by Hib Halverson
© May 2013— Updated: November 2014
No use without permission, All Rights Reserved
Part of the LS7's mystique is its use of titanium. Its connecting rods and intake valves are a rare application of that lightweight material in a production engine.
Titanium is a silver-gray in color and the ninth most abundant metal. It's often found in mineral deposits and small amounts are in most living things. Number 22, on the periodic table, engineers often refer to it by its chemical abbreviation "Ti" (pronounced "tie"). Titanium's density is somewhere between that of aluminum and stainless steel. As strong as some steels, but 45% lighter, It has the highest strength-to-mass ratio of any metal. Its other noted property is excellent resistance to corrosion. It is slow to react with water and air because it forms its own, oxide coating which protects it from further reaction. Ti is fairly hard, non-magnetic and does not conduct heat or electricity very well. Interestingly, besides aerospace, military and industrial applications--and LS7 engine parts--titanium is a popular metal for jewelry. Before I got married, my then-fiancee asked me what kind of wedding ring I wanted. "Titanium--because of its strength-to-mass ratio my dear."
Making Ti engine parts isn't easy. While the metal is abundant, it rarely occurs in pure form. Typically, it's produced using the "Kroll Process", a complicated and quite costly pyrometallurgical procedure. In a series of high-temperature chemical reactions, raw titanium "sponge" is extracted from the mineral rutile. Next, Ti sponge is melted into ingots. Since titanium ignites before its melting point is reached, this is done in a vacuum or an inert atmosphere--other than nitrogen, of course, because Ti is one of the few elements which burns in pure nitrogen. The Vacuum Arc Remelt (VAR) process produces titanium ingots which are rolled into flat or bar stock then forged into LS7 rods and intake valves. Machining titanium can be difficult, because it galls or softens if improper tooling or inadequate cooling is used, i.e.: if you screw-up the machining process, a lot of expensive raw material ends up scrap. How expensive? At this writing, titanium ingots run about $10.30 a pound. For comparison, aluminum was about 93 cents a pound and benchmark, cold-rolled steel was about 37 cents a pound.
The LS7's forged titanium con rod is a work-of-art in many ways. Visually, it's so pretty that, if they weren't so expensive, we engine wonks would buy them as intriguing Christmas tree ornaments, attention-getting paper weights, unusual props for jugglers or for "industrial-chic" themed interior decorating. Ok, seriously--the Ti connecting rod is pretty because of the silvery-gold-colored, chrome-nitride coating typical of titanium engine parts. It's, also, a work of "engine-development-art" as it took a lot of computer analysis and engine testing to get it to where it could be reliable and durable to the standards GM has for all production engines.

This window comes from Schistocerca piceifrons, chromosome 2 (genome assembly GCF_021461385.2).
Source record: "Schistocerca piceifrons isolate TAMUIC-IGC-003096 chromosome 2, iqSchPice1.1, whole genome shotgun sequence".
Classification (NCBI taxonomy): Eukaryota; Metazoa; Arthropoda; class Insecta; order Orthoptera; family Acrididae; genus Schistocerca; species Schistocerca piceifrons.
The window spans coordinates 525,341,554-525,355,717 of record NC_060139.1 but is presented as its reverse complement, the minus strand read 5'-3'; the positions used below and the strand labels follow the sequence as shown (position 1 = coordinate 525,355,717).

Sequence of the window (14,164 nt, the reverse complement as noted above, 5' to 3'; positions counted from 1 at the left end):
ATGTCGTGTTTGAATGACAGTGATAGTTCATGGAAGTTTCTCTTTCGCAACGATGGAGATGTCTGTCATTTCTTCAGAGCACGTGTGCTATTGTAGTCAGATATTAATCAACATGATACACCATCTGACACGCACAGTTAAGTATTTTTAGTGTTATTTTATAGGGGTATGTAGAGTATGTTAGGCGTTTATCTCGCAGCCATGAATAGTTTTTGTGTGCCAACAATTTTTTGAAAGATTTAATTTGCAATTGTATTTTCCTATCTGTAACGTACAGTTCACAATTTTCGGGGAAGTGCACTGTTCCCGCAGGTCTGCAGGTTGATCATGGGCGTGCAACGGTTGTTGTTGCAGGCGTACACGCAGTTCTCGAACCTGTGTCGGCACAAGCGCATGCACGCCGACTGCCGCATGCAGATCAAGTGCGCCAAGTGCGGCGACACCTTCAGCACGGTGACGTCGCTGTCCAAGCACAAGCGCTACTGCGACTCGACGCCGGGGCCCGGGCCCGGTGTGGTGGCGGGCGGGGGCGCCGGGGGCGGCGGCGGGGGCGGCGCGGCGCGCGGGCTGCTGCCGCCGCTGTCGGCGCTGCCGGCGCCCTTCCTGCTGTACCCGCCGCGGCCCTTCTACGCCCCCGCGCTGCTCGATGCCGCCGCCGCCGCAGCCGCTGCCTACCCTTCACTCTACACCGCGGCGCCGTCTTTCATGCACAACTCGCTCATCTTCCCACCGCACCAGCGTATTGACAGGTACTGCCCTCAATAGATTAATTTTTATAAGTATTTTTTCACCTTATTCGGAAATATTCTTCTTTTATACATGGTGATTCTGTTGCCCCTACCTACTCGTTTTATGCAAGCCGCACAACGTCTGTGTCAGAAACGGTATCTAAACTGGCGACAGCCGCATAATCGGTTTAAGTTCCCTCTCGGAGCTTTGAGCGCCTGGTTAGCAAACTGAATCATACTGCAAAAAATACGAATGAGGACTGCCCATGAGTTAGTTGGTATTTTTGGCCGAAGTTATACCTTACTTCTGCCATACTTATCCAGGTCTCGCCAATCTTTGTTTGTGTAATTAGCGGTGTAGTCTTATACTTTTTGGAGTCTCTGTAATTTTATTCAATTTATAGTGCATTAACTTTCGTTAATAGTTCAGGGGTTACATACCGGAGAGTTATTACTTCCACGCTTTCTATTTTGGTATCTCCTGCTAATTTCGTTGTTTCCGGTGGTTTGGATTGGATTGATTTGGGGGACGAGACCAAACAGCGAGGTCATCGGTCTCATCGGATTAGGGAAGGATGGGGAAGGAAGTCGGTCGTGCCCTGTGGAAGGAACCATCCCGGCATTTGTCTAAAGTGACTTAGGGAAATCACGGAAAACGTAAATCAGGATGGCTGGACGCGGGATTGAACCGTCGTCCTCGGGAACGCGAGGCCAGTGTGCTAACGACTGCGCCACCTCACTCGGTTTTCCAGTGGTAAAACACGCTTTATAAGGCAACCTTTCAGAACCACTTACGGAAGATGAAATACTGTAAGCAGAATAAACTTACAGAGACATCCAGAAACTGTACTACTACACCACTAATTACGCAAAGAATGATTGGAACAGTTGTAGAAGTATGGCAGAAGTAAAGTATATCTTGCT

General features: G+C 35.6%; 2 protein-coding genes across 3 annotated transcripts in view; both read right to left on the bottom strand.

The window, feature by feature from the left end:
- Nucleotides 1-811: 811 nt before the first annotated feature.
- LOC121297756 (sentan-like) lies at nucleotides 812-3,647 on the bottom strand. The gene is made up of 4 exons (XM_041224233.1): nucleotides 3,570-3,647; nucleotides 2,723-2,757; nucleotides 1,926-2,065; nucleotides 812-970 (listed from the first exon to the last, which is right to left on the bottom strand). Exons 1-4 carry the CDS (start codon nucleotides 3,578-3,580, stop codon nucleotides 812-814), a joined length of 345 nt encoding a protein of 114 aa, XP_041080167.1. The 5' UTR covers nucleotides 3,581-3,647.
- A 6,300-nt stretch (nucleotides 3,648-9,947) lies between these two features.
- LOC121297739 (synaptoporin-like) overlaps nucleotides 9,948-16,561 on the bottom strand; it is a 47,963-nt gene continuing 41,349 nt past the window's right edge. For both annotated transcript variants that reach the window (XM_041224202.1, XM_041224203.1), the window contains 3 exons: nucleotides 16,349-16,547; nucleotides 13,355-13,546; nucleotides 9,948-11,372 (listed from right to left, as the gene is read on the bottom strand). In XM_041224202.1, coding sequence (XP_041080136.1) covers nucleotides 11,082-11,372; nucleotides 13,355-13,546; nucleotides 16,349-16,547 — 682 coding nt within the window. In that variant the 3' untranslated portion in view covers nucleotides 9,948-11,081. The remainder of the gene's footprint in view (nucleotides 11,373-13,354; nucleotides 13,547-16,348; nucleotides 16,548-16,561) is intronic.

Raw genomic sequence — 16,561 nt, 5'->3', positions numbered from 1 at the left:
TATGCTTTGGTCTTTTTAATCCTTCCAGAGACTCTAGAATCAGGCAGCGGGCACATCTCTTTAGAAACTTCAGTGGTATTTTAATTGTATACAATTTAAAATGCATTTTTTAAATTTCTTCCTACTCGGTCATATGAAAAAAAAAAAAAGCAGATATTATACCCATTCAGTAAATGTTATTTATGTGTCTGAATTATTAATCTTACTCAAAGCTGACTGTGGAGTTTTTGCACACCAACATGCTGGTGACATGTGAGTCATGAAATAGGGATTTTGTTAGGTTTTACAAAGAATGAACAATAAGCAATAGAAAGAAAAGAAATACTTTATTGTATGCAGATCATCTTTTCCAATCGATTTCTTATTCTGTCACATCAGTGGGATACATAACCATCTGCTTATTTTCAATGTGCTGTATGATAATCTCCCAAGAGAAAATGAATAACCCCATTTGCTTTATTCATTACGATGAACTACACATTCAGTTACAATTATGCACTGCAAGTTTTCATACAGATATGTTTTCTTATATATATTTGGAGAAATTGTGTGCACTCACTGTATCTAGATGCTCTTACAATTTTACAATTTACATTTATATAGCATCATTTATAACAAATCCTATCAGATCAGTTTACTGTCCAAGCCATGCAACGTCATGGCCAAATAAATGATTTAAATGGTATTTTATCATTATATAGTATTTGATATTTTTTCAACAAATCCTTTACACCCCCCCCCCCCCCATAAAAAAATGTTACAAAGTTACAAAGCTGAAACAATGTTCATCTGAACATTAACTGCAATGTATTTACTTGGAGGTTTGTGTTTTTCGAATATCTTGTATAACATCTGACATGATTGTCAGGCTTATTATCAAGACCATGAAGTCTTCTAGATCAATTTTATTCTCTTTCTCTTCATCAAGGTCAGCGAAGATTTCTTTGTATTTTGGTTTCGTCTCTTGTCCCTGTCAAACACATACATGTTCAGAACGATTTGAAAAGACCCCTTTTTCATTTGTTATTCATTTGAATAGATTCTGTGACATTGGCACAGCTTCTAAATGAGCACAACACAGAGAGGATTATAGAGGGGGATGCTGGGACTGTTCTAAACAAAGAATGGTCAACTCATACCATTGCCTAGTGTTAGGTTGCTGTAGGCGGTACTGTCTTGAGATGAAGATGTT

Why a Ti rod? Not for the reasons most might think. Indeed, substituting forged titanium for forged steel significantly reduces mass allowing the rotating assembly to accelerate quicker improving the engine's response and reducing parasitic losses as the engine speed accelerates, however, titanium LS7 rods are more a durability measure than a performance enhancement.
On the power stroke, when the piston and rod assembly reach the bottom of their travel, inertia combined with what's left of combustion pressure apply a great deal of load on the oil film between the upper bearing shell and the crankshaft journal. During LS7 computer modeling, the Small-Block team discovered that with the, Group III, 5W30 synthetic engine oil used in Corvette engines, connecting rod bearing oil film strength would be unacceptable when the engine was under the heaviest load and at high RPM. Further, they decided a titanium rod would provide the mass reduction necessary to decrease those inertia loads such they would not exceed the film strength of the oil.